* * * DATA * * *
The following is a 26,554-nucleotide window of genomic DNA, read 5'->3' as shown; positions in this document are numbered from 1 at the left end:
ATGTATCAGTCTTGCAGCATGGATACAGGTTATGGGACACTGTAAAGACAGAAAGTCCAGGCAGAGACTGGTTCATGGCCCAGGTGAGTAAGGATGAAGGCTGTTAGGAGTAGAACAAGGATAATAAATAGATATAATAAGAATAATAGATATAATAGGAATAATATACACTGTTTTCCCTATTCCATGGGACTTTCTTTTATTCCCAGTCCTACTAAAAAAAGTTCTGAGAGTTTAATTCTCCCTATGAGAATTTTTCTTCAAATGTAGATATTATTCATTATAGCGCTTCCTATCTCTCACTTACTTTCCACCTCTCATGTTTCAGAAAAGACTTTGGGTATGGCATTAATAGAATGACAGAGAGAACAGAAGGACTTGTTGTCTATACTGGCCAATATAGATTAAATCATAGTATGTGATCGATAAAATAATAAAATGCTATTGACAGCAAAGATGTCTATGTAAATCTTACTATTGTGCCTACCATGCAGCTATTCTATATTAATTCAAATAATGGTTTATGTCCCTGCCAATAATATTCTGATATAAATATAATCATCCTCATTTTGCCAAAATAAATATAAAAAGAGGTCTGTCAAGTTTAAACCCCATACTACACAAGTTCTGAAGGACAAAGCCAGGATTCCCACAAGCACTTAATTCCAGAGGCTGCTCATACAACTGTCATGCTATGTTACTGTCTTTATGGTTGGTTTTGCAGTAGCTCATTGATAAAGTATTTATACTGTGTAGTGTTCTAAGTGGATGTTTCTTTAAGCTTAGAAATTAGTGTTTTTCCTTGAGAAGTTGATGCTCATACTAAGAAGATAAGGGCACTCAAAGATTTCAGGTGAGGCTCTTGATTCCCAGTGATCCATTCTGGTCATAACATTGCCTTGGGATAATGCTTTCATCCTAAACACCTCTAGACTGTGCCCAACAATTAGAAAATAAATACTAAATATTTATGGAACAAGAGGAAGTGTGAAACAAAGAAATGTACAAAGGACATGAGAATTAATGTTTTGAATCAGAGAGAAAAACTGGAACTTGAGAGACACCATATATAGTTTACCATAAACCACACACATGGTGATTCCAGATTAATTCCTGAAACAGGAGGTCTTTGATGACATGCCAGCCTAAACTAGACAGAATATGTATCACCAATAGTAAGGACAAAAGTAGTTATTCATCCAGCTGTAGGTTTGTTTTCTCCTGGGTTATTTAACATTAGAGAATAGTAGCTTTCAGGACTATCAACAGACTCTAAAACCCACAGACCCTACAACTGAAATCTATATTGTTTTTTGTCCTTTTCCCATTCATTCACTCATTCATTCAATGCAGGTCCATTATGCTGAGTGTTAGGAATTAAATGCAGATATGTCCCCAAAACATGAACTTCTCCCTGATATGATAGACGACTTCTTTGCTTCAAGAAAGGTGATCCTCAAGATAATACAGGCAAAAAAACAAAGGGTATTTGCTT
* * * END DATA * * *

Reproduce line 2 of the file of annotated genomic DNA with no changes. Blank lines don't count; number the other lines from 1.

ATGTATCAGTCTTGCAGCATGGATACAGGTTATGGGACACTGTAAAGACAGAAAGTCCAGGCAGAGACTGGTTCATGGCCCAGGTGAGTAAGGATGAAGGCTGTTAGGAGTAGAACAAGGATAATAAATAGATATAATAAGAATAATAGATATAATAGGAATAATATACACTGTTTTCCCTATTCCATGGGACTTTCTTTTATTCCCAGTCCTACTAAAAAAAGTTCTGAGAGTTTAATTCTCCCTATGAGAATTTTTCTTCAAATGTAGATATTATTCATTATAGCGCTTCCTATCTCTCACTTACTTTCCACCTCTCATGTTTCAGAAAAGACTTTGGGTATGGCATTAATAGAATGACAGAGAGAACAGAAGGACTTGTTGTCTATACTGGCCAATATAGATTAAATCATAGTATGTGATCGATAAAATAATAAAATGCTATTGACAGCAAAGATGTCTATGTAAATCTTACTATTGTGCCTACCATGCAGCTATTCTATATTAATTCAAATAATGGTTTATGTCCCTGCCAATAATATTCTGATATAAATATAATCATCCTCATTTTGCCAAAATAAATATAAAAAGAGGTCTGTCAAGTTTAAACCCCATACTACACAAGTTCTGAAGGACAAAGCCAGGATTCCCACAAGCACTTAATTCCAGAGGCTGCTCATACAACTGTCATGCTATGTTACTGTCTTTATGGTTGGTTTTGCAGTAGCTCATTGATAAAGTATTTATACTGTGTAGTGTTCTAAGTGGATGTTTCTTTAAGCTTAGAAATTAGTGTTTTTCCTTGAGAAGTTGATGCTCATACTAAGAAGATAAGGGCACTCAAAGATTTCAGGTGAGGCTCTTGATTCCCAGTGATCCATTCTGGTCATAACATTGCCTTGGGATAATGCTTTCATCCTAAACACCTCTAGACTGTGCCCAACAATTAGAAAATAAATACTAAATATTTATGGAACAAGAGGAAGTGTGAAACAAAGAAATGTACAAAGGACATGAGAATTAATGTTTTGAATCAGAGAGAAAAACTGGAACTTGAGAGACACCATATATAGTTTACCATAAACCACACACATGGTGATTCCAGATTAATTCCTGAAACAGGAGGTCTTTGATGACATGCCAGCCTAAACTAGACAGAATATGTATCACCAATAGTAAGGACAAAAGTAGTTATTCATCCAGCTGTAGGTTTGTTTTCTCCTGGGTTATTTAACATTAGAGAATAGTAGCTTTCAGGACTATCAACAGACTCTAAAACCCACAGACCCTACAACTGAAATCTATATTGTTTTTTGTCCTTTTCCCATTCATTCACTCATTCATTCAATGCAGGTCCATTATGCTGAGTGTTAGGAATTAAATGCAGATATGTCCCCAAAACATGAACTTCTCCCTGATATGATAGACGACTTCTTTGCTTCAAGAAAGGTGATCCTCAAGATAATACAGGCAAAAAAACAAAGGGTATTTGCTT